Teamwork Cloud 18.5 SP3 Documentation

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This page provides instructions to set up a Teamwork Cloud (TWCloud) Cluster on your system. A TWCloud Cluster is composed of two clustering layers, TWCloud and Cassandra layers.

To set up a TWCloud Cluster, you need to do two separate tasks


  1. Set up a Cassandra Cluster
  2. Set up a TWCloud Cluster

An illustration of TWCloud Cluster and Cassandra Cluster nodes within TWCloud Cluster.

Setting up a Cassandra Cluster

Prior to establishing a Cassandra cluster, you need to determine the following.

  • The initial number of nodes in the cluster.
  • The IP address of each node.
  • Determine which node to be the seed.

When setting up a Cassandra node, you need to configure a seed that indicates an initial contact point for the new node. So, you can configure the seed using the IP of any existing active node in the cluster. Use the node's own IP when configuring the first node.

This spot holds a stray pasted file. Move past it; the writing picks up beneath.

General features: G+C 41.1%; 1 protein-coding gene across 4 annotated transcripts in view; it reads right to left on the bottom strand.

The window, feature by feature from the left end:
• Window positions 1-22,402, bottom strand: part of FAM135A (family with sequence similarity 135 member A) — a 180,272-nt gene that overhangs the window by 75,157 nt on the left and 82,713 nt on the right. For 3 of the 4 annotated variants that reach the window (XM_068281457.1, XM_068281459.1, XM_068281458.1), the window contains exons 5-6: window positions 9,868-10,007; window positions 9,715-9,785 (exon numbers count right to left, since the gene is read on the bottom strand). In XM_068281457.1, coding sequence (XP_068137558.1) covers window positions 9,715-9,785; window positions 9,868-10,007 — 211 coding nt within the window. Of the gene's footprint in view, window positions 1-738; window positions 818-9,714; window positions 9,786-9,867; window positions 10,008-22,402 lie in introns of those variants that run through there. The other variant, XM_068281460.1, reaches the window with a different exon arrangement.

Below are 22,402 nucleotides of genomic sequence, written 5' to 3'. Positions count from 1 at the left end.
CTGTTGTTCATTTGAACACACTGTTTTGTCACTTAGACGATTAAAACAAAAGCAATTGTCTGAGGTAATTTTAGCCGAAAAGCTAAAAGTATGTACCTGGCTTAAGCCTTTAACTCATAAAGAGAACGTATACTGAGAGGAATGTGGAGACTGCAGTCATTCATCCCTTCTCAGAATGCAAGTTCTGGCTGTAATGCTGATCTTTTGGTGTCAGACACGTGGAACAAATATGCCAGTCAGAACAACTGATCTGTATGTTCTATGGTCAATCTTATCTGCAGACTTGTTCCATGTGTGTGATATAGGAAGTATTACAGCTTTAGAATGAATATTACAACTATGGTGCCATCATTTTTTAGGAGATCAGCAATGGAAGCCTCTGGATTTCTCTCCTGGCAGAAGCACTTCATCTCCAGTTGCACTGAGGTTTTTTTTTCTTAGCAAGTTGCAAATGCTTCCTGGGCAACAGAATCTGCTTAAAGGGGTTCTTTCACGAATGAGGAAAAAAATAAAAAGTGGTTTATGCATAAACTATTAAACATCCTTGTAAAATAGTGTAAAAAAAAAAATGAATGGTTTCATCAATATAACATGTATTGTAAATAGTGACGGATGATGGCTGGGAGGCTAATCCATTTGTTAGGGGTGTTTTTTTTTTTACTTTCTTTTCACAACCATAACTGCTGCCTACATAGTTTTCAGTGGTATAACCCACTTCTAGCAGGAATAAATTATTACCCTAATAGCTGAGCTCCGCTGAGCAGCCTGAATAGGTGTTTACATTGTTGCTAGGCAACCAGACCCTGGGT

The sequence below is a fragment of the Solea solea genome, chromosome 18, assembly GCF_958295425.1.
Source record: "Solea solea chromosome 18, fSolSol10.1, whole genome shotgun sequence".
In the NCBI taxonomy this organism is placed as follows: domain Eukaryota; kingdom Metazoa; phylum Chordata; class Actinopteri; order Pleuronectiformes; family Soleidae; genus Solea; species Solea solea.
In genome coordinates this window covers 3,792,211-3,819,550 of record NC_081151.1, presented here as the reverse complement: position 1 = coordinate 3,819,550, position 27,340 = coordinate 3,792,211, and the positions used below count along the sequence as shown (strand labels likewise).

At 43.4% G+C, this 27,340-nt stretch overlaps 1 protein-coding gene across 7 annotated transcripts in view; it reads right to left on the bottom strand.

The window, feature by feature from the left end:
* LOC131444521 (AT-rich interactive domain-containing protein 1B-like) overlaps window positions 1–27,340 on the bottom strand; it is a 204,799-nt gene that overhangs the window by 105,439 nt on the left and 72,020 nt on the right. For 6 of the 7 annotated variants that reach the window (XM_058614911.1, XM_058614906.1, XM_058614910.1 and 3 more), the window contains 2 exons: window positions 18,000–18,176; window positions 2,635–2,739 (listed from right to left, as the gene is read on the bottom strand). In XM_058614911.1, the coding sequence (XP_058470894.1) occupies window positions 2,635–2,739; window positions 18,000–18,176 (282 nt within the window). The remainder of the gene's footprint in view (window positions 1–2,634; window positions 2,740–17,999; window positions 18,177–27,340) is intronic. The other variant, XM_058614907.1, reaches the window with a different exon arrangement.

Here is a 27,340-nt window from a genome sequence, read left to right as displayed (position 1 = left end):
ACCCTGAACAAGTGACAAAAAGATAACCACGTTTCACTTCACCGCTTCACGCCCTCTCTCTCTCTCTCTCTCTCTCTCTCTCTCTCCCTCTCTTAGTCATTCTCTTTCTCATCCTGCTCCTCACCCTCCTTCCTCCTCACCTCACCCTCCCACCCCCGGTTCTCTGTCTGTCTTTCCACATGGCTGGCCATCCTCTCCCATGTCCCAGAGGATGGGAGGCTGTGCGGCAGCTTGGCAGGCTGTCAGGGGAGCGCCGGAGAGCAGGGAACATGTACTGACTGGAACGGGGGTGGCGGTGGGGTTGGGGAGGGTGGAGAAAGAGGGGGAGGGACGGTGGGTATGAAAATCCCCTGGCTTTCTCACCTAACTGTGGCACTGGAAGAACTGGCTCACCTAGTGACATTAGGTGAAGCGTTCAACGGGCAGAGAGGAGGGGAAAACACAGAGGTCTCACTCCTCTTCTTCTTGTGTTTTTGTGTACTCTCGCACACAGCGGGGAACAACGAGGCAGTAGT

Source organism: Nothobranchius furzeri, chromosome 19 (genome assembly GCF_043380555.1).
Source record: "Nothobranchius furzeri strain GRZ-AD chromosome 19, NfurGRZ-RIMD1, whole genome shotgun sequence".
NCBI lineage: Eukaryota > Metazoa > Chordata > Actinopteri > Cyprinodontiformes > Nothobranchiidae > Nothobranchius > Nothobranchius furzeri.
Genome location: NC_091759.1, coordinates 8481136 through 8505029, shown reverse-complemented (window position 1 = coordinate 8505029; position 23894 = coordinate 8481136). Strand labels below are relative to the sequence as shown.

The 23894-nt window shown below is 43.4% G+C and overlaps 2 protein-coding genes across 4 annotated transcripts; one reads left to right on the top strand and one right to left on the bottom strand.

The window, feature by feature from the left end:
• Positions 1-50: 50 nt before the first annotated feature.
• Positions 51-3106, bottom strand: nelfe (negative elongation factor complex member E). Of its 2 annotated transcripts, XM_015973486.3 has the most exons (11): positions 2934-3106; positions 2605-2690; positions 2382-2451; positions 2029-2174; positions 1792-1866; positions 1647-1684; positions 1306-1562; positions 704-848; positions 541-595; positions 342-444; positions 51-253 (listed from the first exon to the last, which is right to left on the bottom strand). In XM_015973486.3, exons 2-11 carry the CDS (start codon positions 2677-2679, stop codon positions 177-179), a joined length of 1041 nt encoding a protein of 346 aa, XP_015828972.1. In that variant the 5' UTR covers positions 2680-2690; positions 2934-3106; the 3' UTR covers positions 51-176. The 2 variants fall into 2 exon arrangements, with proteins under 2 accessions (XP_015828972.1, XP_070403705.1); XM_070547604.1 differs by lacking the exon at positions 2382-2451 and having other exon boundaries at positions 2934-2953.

For example, if you are configuring a three-node cluster and the nodes' IPs are 10.1.1.101, 10.1.1.102, and 10.1.1.103. Select one, for example 10.1.1.101, as the seed. While you are configuring cassandra.yaml, specify 10.1.1.101 as the seed value for all of the three nodes.

Now that you understand what a seed is and how to configure it, follow the instructions to install and configure Cassandra in the link below. 

Please note that listen_address and broadcast_rpc_address are still their machine.

Machine IP10.1.1.10110.1.1.10210.1.1.103
seeds10.1.1.10110.1.1.10110.1.1.101
listen_address10.1.1.10110.1.1.10210.1.1.103
broadcast_rpc_address10.1.1.10110.1.1.10210.1.1.103


After installing and configuring all nodes, start the seed node machine and verify that it is up and running first, and then start the rest of the nodes. You can check cluster status from the command, nodetool status.

Datacenter: datacenter1
=======================
Status=Up/Down
|/ State=Normal/Leaving/Joining/Moving
--   Address     Load      Tokens    Owns (effective)    Host ID                                   Rack
UN   10.1.1.101  6.7 GB    256       35.1%               b33c603a-95c7-426d-9f7b-ebad2375086a      rack1
UN   10.1.1.102  6.34 GB   256       32.5%               16f40503-4a65-45fe-9ee7-5d942506aa87      rack1